The current craze in diving is rebreather diving!! With a rebreather, all the air you breath out is captured in the unit on your back and the carbon dioxide is removed, and it is returned to you for breathing again. This means that you do not need as much air, therefore the tanks are only 3liters!

IMG_4573 Its not new technology. The “thing” that removes the carbon dioxide is called the scrubber, its just a chemical that reacts with the carbon dioxide and therefore removes it, and was first used in submarines in 1885!

Rebreather diving also offers a different type of diving. During the dives you have to monitor the oxygen content of your air, adding more oxygen to your air if the content gets too low. This is the “technical” aspect with rebreathers, but many rebreathers do this automatically so you just need to make sure that the rebreather unit is doing this properly.

Why do it? Its not about deep diving but about getting up close to the underwater life. When you go diving, the bubbles that you produce scare the fish away, if you produce no bubbles then the fish life will allow you to get closer to them. We can personally verify this with the black tip reef sharks on Rons Point where we had an amazing dive surrouned by 5-10 sharks for ages!

How to get started? As part of becoming a PADI TEC center, we purchased some rebreathers and can offer some try-dives. We will also soon be offering the new PADI rebreather courses aimed at recreational divers:

  • PADI Rebreather Diver is aimed at open water divers with 25 logged dives and nitrox certification, the course includes 5 dives with max depth 18m
  • PADI Advanced Rebreather Diver takes the diver to the next level with 6 dives and max depth 30m

After this, the next steps are the PADI TEC courses aimed at going on deeper/decompression dives, but thats the subject of another blog!

For  more info, keep an eye out on our blog and our website tec diving page.

24 Jul / 2011
Author: Two Fish Blog Tags: , , Comments: 0

Yesterday Brendon and Nigel went diving with their brand new Megadolon Rebreather!!

What is a Rebreather?
A rebreather is a type of breathing set that provides a breathing gas containing oxygen and recycled exhaled gas. This recycling reduces the volume of breathing gas used, making a rebreather lighter and more compact than an open-circuit breathing set for the same duration.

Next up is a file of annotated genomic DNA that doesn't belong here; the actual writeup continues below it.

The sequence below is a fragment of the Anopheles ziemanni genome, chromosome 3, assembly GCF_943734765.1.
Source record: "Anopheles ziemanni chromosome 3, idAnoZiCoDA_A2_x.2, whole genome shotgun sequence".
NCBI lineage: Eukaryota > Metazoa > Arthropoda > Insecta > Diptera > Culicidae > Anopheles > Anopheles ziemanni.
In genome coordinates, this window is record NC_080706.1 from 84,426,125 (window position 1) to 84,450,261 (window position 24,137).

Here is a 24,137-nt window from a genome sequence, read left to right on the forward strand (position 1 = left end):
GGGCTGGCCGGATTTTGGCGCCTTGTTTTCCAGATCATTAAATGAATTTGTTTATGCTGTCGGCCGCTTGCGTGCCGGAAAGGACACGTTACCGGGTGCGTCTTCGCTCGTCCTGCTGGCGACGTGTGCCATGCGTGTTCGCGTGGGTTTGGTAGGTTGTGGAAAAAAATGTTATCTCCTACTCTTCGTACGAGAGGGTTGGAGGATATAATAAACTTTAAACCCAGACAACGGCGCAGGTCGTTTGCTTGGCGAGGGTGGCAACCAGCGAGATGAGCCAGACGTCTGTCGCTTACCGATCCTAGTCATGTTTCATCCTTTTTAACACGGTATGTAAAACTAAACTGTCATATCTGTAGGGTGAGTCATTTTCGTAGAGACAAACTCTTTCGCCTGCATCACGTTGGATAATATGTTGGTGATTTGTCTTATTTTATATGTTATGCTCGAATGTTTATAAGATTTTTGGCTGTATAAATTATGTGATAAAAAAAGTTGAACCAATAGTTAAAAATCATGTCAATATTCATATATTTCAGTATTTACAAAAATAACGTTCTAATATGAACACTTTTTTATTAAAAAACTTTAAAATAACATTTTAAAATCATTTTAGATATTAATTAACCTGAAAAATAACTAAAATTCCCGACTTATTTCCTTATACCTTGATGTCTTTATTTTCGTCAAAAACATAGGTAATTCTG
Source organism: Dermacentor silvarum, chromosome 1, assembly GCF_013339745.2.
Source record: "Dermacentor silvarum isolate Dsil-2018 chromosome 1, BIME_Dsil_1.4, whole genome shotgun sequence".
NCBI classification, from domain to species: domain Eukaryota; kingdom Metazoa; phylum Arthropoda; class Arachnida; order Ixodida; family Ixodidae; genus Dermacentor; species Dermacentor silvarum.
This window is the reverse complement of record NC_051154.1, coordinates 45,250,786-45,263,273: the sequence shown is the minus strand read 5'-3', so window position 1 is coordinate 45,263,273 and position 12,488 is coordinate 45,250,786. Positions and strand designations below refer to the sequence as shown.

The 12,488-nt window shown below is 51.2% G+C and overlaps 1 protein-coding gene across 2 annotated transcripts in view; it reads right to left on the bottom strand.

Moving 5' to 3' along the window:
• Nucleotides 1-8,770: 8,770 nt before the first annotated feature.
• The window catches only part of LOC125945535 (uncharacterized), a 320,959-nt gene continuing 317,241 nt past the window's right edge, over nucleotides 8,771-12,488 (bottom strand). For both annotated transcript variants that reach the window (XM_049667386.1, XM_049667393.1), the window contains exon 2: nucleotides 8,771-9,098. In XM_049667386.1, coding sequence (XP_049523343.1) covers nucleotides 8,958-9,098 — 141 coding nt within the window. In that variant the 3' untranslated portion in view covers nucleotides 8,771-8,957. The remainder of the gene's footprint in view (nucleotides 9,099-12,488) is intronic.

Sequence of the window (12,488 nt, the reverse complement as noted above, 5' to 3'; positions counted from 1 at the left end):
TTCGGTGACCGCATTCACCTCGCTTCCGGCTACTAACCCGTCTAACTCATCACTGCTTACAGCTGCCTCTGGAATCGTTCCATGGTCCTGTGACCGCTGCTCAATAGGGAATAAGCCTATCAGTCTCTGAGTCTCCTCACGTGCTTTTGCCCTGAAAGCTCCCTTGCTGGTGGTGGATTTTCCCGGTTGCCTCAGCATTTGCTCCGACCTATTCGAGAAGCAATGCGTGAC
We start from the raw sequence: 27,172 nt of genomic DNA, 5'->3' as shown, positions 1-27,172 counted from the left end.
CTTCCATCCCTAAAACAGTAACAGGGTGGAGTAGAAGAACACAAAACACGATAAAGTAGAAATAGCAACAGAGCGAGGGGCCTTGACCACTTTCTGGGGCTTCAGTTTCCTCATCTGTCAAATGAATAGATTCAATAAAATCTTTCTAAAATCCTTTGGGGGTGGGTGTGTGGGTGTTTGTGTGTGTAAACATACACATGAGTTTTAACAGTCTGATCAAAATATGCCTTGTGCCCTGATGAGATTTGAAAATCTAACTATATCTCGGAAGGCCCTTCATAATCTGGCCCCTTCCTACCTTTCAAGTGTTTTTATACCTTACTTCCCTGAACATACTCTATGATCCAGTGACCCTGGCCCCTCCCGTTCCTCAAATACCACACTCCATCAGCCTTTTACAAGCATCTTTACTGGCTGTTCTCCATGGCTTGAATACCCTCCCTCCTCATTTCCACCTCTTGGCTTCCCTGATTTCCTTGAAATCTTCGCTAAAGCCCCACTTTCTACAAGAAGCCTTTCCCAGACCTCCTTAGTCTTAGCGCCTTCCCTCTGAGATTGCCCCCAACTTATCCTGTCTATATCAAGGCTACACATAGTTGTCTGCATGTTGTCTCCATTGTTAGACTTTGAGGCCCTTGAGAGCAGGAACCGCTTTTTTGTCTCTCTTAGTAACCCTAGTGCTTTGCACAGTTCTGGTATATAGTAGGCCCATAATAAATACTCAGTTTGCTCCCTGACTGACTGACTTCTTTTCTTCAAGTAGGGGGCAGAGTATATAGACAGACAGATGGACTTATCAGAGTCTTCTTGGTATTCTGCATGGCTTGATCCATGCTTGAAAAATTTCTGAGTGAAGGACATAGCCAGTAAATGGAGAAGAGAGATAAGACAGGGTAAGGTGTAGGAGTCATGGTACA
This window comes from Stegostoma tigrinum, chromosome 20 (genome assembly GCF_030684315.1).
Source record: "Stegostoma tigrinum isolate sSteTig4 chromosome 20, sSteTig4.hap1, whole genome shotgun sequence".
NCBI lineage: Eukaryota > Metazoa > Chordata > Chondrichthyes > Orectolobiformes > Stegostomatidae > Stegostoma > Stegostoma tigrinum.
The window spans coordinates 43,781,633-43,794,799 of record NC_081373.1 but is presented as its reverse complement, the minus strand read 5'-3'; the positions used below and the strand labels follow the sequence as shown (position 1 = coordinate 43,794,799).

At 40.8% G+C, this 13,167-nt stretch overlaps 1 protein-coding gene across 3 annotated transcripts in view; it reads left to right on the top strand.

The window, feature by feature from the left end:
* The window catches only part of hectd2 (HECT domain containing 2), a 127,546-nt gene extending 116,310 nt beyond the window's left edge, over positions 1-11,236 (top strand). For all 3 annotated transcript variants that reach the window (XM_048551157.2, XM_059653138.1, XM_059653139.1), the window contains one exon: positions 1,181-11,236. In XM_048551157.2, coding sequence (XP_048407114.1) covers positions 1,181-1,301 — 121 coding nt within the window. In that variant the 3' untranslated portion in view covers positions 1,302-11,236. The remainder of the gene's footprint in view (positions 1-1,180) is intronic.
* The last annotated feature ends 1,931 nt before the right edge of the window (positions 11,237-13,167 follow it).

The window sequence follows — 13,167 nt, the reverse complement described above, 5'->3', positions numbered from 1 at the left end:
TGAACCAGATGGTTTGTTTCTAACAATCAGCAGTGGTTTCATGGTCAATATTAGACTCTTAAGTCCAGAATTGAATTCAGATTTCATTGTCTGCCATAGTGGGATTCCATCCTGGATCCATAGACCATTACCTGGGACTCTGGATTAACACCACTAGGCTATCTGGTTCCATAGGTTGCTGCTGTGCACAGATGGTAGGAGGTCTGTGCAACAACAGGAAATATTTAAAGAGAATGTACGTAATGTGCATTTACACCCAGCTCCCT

There are different types and brands of rebreathers, the one that Brendon and Nigel choose is MEGALODON REBREATHER.

The Megalodon CCR Rebreather is a fine piece of diving machine sporting double heavy-duty o-ring seals on all connections, a heavy-duty aluminum stack where the electronics and Co2 absorbent canister is living in. Individualism is the motto of the day when it comes how to carry the unit ranging from Transpack soft packs to slim or full size stainless steel, aluminum or ABS backplates or even Armadillo sidemount systems. The Automatic Diluent Valve ( ADV ) is a nice safety feature addition during busy events or runaway descents. The Heads Up Display ( HUD ) is a sweet dream to dive with enabling the diver to watch the Po2 at all times, even the busiest ones.

There is a variety of configuations possible with the Megalodon CCR Rebreather depending on personal preferences. The unit is standard back mounted with front mounted cordura counterlungs. The Megalodon CCR Rebreather does not have a standard way of configuration, but can be configured to the divers needs and preferences and to suit the diving environment such as recreational diving, cave diving, technical diving or wreck diving.
SOON SOME PICTURES!!

[slideshow]

19 Jun / 2011
Author: Two Fish Blog Tags: There is no tags Comments: 0

tec rec logo new We are now the first and only PADI Tec Center in North Sulawesi. We have set up a new Tec diving branch called Bunaken Tec, and it specialises in Tec Diving around Bunaken.

We are providing support for Tec Deep diving, Trimix diving and rebreather diving. We are also running expeditions to find the elusive Coelecanth fish.

So join us for some exciting dives to 50m and beyond on the deep walls, and help us search for deep underwater pinnacles!

Find out more about Technical Diving in Bunaken.